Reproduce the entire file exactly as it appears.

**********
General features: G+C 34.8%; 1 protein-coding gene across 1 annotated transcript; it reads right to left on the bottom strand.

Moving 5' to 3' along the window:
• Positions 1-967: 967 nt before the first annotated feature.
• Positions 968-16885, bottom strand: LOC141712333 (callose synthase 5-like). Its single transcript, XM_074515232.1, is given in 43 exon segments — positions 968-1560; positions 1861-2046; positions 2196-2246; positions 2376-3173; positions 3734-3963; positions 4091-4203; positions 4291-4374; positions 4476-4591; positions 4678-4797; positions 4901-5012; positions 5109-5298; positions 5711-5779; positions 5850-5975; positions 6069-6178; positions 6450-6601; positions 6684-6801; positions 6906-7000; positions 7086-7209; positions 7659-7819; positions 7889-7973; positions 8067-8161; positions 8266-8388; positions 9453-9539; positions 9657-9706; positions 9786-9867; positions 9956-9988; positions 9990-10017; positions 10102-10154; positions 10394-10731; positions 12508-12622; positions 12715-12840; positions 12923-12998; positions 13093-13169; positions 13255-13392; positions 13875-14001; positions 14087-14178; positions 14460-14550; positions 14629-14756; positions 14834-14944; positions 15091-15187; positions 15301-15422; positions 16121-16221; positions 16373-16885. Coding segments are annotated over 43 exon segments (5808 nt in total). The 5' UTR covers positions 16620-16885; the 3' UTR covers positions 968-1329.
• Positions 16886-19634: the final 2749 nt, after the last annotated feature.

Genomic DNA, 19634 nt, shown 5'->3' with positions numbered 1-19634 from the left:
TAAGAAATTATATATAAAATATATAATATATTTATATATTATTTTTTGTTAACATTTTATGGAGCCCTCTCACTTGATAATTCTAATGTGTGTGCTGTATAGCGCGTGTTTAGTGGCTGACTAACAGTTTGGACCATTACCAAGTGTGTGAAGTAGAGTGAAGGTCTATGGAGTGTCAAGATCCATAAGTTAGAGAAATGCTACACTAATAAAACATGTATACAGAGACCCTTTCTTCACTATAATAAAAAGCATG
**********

General features: G+C 34.8%; 1 protein-coding gene across 1 annotated transcript; it reads right to left on the bottom strand.

Moving 5' to 3' along the window:
• Positions 1-967: 967 nt before the first annotated feature.
• Positions 968-16885, bottom strand: LOC141712333 (callose synthase 5-like). Its single transcript, XM_074515232.1, is given in 43 exon segments — positions 968-1560; positions 1861-2046; positions 2196-2246; positions 2376-3173; positions 3734-3963; positions 4091-4203; positions 4291-4374; positions 4476-4591; positions 4678-4797; positions 4901-5012; positions 5109-5298; positions 5711-5779; positions 5850-5975; positions 6069-6178; positions 6450-6601; positions 6684-6801; positions 6906-7000; positions 7086-7209; positions 7659-7819; positions 7889-7973; positions 8067-8161; positions 8266-8388; positions 9453-9539; positions 9657-9706; positions 9786-9867; positions 9956-9988; positions 9990-10017; positions 10102-10154; positions 10394-10731; positions 12508-12622; positions 12715-12840; positions 12923-12998; positions 13093-13169; positions 13255-13392; positions 13875-14001; positions 14087-14178; positions 14460-14550; positions 14629-14756; positions 14834-14944; positions 15091-15187; positions 15301-15422; positions 16121-16221; positions 16373-16885. Coding segments are annotated over 43 exon segments (5808 nt in total). The 5' UTR covers positions 16620-16885; the 3' UTR covers positions 968-1329.
• Positions 16886-19634: the final 2749 nt, after the last annotated feature.

Genomic DNA, 19634 nt, shown 5'->3' with positions numbered 1-19634 from the left:
TAAGAAATTATATATAAAATATATAATATATTTATATATTATTTTTTGTTAACATTTTATGGAGCCCTCTCACTTGATAATTCTAATGTGTGTGCTGTATAGCGCGTGTTTAGTGGCTGACTAACAGTTTGGACCATTACCAAGTGTGTGAAGTAGAGTGAAGGTCTATGGAGTGTCAAGATCCATAAGTTAGAGAAATGCTACACTAATAAAACATGTATACAGAGACCCTTTCTTCACTATAATAAAAAGCATG